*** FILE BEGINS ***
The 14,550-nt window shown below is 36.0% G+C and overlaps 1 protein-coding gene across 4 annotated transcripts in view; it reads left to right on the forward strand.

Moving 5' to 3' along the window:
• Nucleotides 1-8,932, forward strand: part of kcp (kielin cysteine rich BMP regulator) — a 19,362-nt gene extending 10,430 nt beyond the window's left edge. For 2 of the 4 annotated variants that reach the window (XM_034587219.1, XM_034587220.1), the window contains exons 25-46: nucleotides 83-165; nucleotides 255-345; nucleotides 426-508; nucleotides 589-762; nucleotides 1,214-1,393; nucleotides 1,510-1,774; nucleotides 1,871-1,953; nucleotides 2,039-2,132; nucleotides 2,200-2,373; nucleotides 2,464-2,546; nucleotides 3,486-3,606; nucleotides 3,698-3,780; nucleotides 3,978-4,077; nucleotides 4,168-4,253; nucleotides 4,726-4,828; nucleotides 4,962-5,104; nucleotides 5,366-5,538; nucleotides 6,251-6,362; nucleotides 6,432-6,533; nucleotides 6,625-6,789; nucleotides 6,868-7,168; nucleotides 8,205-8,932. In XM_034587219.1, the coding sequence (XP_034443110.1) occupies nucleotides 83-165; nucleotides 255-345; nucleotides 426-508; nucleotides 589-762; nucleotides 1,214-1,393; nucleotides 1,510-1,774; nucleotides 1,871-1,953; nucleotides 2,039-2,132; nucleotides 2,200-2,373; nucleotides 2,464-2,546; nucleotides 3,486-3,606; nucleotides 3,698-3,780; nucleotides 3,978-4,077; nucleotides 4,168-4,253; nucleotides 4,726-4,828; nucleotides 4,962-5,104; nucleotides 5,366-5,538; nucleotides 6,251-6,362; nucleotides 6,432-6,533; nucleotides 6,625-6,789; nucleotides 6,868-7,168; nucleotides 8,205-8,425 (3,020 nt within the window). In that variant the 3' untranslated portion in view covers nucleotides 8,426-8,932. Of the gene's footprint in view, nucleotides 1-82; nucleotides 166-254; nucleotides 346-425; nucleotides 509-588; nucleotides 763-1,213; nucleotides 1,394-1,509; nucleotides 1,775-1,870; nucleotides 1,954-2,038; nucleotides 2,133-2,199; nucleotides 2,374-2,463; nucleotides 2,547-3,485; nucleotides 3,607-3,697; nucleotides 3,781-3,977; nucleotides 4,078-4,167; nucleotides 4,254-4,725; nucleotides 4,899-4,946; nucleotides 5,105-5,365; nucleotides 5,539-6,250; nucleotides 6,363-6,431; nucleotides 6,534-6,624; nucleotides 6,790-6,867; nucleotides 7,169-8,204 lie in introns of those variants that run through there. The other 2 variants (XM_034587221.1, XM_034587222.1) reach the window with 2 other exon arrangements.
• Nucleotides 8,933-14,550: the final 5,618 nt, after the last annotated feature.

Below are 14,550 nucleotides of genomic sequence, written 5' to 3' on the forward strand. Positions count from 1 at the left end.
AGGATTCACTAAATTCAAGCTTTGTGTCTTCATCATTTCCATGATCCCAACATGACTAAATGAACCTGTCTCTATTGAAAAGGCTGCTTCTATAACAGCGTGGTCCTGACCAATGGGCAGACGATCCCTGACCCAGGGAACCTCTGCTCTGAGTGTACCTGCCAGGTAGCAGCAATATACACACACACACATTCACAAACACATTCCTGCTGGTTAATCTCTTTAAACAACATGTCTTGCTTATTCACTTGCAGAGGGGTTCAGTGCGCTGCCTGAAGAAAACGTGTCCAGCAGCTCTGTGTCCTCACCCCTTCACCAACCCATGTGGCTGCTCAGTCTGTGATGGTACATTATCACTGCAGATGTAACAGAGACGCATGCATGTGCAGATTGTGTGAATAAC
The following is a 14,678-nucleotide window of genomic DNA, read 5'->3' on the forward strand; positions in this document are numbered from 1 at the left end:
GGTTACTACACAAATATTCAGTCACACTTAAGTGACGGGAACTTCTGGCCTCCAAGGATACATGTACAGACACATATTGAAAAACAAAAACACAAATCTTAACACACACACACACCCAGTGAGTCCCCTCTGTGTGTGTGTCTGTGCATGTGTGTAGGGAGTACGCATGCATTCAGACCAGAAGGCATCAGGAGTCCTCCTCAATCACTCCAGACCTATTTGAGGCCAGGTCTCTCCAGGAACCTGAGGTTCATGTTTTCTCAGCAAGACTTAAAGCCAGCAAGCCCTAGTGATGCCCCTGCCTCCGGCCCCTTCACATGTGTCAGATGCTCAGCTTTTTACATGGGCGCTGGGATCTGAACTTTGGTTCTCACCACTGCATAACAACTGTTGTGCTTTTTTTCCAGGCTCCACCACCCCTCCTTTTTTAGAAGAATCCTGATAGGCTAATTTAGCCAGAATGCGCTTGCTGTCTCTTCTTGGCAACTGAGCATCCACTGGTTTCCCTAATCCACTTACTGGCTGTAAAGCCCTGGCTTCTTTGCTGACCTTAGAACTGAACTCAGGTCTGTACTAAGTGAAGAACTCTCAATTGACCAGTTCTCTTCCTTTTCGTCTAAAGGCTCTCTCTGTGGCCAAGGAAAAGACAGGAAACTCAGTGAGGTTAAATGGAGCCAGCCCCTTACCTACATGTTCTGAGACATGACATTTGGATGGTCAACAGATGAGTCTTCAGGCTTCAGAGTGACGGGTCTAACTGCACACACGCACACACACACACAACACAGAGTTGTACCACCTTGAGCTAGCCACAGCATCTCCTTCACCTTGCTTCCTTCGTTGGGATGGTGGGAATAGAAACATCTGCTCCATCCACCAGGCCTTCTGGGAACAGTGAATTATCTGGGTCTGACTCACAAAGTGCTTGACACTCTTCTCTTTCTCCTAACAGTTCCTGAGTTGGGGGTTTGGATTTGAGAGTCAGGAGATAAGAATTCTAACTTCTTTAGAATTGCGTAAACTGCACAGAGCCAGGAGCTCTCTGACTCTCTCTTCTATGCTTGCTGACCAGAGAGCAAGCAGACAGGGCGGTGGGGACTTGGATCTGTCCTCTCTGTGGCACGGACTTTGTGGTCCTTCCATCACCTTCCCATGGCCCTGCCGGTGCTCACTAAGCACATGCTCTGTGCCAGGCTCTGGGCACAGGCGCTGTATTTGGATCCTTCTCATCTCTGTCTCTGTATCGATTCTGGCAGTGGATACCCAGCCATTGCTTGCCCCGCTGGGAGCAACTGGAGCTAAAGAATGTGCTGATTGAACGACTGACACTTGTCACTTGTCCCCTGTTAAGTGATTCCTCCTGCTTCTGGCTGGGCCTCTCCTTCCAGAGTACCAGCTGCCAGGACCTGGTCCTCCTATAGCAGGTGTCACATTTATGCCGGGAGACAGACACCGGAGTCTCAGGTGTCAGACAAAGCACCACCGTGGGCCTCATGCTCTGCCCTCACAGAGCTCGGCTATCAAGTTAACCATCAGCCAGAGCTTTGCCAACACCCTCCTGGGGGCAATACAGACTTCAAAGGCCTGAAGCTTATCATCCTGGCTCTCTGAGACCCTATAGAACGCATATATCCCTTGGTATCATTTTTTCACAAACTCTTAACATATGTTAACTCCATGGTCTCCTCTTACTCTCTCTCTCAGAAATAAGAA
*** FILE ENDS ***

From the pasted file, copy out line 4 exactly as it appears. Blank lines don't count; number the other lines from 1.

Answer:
• Nucleotides 8,933-14,550: the final 5,618 nt, after the last annotated feature.